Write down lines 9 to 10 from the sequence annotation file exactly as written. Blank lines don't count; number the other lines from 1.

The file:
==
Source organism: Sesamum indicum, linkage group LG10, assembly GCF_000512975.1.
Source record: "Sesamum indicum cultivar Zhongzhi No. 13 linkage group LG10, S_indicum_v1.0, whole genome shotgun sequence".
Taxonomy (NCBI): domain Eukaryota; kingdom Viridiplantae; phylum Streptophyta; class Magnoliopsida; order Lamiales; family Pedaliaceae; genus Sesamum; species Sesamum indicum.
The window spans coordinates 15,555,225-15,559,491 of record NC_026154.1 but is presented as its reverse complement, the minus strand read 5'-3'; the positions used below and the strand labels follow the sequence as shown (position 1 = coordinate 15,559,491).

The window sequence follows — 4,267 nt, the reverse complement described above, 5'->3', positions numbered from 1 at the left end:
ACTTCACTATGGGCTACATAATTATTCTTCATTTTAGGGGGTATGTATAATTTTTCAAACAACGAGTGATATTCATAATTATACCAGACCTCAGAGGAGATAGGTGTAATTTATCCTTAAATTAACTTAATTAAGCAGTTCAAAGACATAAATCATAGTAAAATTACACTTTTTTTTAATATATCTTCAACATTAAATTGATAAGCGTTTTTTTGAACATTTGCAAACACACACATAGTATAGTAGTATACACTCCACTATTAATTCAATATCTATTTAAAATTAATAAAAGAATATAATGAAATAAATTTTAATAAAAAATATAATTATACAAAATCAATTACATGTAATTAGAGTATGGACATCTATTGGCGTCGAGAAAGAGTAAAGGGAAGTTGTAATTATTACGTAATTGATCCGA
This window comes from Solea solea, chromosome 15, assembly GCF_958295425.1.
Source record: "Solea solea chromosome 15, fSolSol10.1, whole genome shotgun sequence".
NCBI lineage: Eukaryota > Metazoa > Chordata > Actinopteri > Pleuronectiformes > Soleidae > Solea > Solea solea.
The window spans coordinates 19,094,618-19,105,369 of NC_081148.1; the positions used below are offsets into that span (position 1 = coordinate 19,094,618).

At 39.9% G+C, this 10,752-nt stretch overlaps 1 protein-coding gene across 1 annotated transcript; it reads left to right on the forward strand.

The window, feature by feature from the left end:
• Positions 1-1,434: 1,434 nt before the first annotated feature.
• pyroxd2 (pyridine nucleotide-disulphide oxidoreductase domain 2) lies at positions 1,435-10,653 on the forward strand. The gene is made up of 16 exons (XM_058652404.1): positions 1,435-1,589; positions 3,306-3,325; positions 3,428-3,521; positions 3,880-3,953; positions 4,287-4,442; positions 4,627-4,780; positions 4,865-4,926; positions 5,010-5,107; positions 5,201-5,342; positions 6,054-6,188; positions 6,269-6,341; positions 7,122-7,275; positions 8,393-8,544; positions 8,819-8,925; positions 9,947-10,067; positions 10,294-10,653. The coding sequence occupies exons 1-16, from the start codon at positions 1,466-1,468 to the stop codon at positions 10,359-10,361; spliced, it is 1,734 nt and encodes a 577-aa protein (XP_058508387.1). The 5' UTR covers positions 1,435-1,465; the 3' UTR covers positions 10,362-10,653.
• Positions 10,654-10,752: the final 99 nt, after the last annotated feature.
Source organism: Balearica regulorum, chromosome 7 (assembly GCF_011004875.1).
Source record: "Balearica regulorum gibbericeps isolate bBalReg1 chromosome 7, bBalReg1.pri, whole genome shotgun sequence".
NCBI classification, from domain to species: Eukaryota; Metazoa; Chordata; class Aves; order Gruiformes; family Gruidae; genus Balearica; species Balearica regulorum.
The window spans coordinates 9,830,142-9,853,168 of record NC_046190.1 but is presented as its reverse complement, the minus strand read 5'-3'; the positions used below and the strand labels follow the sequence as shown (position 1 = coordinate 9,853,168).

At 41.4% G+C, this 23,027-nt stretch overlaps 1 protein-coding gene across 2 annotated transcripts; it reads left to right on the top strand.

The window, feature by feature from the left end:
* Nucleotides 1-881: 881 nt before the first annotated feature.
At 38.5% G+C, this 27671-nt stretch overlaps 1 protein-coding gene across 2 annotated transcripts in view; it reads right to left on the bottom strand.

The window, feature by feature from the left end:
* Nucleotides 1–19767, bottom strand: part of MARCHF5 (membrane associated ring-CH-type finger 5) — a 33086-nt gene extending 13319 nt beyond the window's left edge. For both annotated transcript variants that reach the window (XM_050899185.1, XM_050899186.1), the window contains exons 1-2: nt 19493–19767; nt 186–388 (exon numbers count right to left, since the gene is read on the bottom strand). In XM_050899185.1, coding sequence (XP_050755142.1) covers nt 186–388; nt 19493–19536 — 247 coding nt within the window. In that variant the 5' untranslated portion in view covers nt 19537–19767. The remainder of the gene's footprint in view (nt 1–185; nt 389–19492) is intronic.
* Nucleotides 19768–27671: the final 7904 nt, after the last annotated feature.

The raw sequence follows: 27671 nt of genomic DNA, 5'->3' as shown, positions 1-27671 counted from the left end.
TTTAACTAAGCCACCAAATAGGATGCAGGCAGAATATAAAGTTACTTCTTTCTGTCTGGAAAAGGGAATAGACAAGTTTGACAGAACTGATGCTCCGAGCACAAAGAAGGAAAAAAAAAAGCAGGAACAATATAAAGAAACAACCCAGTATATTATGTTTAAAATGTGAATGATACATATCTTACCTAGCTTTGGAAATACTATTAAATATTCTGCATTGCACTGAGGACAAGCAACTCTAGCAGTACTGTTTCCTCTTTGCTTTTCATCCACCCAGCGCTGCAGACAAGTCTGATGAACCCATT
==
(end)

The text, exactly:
NCBI lineage: Eukaryota > Metazoa > Chordata > Actinopteri > Pleuronectiformes > Soleidae > Solea > Solea solea.
The window spans coordinates 19,094,618-19,105,369 of NC_081148.1; the positions used below are offsets into that span (position 1 = coordinate 19,094,618).